• If that doesn't work: stay as far to your right as you can until there's nowhere else for them to fit.
• Most common sightings: Lower East Side; NYU area; outside most high schools.
• Antidote: walk directly toward them clapping your hands and shouting, "heads up!"
• When you finally get their attention, it's fun to watch them jump, but don't expect them to recognize you as human.
3. Water Bug
• Most common sighting: Chinatown; Canal Street; Port Authority; wherever it's too late to do anything about it.
• Antidote: again, try waving your hand to your left, repeating in an even tone, "Look out. Look out."
• If that doesn't work: there's not much more you can do than stop and let them veer off at the last second toward some other pedestrian.
4. BFFs (or Conjoined Twins)
• Most common sightings: NYU area, Chinatown; that spot on the sidewalk ahead of you where the traffic appears to part like the Red Sea.
• Antidote: call out clearly, "Keep right. Rest of the world coming at ya'."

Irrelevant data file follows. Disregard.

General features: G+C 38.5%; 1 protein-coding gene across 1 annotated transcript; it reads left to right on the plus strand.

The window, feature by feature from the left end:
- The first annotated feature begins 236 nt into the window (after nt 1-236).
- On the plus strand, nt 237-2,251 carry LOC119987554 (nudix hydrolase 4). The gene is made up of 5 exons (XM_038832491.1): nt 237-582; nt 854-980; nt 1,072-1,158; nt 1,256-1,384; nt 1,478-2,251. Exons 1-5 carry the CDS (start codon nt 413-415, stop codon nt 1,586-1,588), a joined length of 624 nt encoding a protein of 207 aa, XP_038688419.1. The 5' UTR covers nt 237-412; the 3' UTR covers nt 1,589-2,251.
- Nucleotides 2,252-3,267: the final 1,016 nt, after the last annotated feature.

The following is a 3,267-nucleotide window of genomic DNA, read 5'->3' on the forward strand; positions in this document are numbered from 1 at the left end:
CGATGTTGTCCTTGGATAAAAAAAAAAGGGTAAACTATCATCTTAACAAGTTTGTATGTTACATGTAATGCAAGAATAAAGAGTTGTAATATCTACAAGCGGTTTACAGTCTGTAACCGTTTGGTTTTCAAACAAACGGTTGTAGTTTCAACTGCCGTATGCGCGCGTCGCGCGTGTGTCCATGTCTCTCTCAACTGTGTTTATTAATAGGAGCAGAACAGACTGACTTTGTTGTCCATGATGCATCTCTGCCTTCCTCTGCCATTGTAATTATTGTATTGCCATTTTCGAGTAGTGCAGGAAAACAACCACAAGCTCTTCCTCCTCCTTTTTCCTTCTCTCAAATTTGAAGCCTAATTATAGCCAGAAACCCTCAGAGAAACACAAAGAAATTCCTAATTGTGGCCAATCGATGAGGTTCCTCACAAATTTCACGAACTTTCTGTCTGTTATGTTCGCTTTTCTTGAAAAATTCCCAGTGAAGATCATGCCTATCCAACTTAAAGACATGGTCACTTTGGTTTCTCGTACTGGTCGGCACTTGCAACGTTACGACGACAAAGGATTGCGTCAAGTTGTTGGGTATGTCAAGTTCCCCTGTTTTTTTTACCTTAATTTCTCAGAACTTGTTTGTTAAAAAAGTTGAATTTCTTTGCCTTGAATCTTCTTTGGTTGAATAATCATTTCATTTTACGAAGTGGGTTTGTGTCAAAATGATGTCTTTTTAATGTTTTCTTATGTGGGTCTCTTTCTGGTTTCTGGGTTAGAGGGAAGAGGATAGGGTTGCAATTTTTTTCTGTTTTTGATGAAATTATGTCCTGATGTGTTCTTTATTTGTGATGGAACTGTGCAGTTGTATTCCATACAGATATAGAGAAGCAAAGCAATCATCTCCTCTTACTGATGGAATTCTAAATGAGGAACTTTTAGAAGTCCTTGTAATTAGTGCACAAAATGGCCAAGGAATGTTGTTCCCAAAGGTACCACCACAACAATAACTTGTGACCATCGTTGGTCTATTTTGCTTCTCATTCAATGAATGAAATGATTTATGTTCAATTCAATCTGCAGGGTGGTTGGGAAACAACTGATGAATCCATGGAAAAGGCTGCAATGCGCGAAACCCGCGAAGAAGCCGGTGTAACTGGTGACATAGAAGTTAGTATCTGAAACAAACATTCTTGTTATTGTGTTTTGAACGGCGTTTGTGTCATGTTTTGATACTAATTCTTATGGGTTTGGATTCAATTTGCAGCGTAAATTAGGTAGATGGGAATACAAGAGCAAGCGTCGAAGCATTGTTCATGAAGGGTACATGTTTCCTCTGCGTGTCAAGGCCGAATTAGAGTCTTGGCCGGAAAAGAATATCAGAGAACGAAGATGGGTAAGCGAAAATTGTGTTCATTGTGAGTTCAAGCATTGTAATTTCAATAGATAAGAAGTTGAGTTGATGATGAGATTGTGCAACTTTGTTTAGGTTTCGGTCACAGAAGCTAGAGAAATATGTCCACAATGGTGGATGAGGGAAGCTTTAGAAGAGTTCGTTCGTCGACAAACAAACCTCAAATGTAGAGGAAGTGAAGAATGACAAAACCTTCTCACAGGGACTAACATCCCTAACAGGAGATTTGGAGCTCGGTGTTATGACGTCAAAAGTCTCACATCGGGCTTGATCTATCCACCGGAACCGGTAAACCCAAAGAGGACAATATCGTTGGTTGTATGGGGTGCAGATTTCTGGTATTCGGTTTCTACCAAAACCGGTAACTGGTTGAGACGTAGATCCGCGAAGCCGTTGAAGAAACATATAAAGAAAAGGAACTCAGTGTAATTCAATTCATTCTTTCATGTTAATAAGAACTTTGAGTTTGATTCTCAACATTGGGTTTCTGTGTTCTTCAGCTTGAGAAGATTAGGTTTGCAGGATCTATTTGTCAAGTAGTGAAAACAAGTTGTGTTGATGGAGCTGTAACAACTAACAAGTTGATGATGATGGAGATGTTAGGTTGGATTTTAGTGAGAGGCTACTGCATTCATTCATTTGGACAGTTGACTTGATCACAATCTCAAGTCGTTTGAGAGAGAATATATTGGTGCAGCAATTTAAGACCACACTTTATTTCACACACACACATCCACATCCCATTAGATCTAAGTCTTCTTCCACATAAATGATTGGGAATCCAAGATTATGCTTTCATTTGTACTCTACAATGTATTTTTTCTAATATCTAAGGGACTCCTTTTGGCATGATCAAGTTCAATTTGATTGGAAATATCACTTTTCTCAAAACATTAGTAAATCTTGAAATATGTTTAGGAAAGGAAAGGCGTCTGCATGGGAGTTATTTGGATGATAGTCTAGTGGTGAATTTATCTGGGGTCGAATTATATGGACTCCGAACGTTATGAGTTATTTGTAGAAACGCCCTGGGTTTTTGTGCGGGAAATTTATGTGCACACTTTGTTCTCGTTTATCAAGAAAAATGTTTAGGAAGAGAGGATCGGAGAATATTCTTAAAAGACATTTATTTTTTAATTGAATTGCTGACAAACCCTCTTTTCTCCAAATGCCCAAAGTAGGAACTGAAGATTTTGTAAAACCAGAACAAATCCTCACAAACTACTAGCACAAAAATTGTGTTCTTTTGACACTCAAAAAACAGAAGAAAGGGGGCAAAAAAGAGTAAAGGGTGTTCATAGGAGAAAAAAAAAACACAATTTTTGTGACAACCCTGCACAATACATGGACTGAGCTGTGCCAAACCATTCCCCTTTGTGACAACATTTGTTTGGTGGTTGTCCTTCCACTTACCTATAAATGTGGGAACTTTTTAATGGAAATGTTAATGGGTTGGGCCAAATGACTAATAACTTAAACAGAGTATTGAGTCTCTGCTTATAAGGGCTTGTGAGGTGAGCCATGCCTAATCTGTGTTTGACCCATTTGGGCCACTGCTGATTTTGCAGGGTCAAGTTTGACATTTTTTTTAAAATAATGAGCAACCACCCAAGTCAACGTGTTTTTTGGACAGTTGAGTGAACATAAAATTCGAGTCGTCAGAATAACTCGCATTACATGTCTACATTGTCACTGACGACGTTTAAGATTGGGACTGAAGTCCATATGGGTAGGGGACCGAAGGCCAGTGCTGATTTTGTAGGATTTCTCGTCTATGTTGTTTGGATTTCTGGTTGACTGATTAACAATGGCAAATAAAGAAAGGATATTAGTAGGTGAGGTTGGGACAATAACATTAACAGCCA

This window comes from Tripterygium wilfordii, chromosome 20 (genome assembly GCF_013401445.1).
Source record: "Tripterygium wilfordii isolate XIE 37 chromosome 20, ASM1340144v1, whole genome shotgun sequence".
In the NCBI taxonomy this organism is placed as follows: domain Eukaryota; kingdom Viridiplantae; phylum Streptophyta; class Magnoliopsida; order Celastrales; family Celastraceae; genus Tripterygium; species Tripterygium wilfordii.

• If that doesn't work: when you're a little more than arm's length away from them, gesticulate broadly with your left hand and let out a quick short cough or bark. It wakes the lovers back into the real world and sends the Anime BFFs scurrying like pigeons.
5. Brat Pack
• Most common sitings: NYU area; Upper West Side; whenever you yourself are in a hurry to get somewhere.
• Antidote: if you are walking with someone, take his or her arm, stay to the right, and walk with purpose.
• If you don't think that will work: stop abruptly in their way to look at a store window or speak seriously to the person you're walking with. Make it seem random or absentminded. It's not confrontational, so they won't know what to do with you.
6. Sidewalk Princess
• Most common sitings: 5th Avenue; SOHO; the seafood aisle in Dean and DeLuca.